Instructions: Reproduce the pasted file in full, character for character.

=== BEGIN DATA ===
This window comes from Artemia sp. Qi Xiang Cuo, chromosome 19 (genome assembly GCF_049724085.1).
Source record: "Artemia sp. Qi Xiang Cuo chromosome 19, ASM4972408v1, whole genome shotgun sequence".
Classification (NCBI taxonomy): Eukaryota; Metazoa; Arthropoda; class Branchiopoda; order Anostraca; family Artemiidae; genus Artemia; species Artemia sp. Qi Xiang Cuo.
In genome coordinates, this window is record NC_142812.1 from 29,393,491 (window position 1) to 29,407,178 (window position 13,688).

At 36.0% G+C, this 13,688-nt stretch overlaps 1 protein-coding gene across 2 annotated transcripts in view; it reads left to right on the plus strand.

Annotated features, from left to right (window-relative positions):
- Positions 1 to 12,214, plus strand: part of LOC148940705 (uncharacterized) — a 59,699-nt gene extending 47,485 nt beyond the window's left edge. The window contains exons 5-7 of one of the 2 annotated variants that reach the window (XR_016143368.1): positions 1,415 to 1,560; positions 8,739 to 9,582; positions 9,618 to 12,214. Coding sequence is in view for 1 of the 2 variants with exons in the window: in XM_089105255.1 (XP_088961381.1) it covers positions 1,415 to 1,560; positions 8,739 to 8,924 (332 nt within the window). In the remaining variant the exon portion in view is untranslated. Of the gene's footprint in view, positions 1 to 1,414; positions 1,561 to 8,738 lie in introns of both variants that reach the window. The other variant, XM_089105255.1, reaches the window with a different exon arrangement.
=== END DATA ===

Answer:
This window comes from Artemia sp. Qi Xiang Cuo, chromosome 19 (genome assembly GCF_049724085.1).
Source record: "Artemia sp. Qi Xiang Cuo chromosome 19, ASM4972408v1, whole genome shotgun sequence".
Classification (NCBI taxonomy): Eukaryota; Metazoa; Arthropoda; class Branchiopoda; order Anostraca; family Artemiidae; genus Artemia; species Artemia sp. Qi Xiang Cuo.
In genome coordinates, this window is record NC_142812.1 from 29,393,491 (window position 1) to 29,407,178 (window position 13,688).

At 36.0% G+C, this 13,688-nt stretch overlaps 1 protein-coding gene across 2 annotated transcripts in view; it reads left to right on the plus strand.

Annotated features, from left to right (window-relative positions):
- Positions 1 to 12,214, plus strand: part of LOC148940705 (uncharacterized) — a 59,699-nt gene extending 47,485 nt beyond the window's left edge. The window contains exons 5-7 of one of the 2 annotated variants that reach the window (XR_016143368.1): positions 1,415 to 1,560; positions 8,739 to 9,582; positions 9,618 to 12,214. Coding sequence is in view for 1 of the 2 variants with exons in the window: in XM_089105255.1 (XP_088961381.1) it covers positions 1,415 to 1,560; positions 8,739 to 8,924 (332 nt within the window). In the remaining variant the exon portion in view is untranslated. Of the gene's footprint in view, positions 1 to 1,414; positions 1,561 to 8,738 lie in introns of both variants that reach the window. The other variant, XM_089105255.1, reaches the window with a different exon arrangement.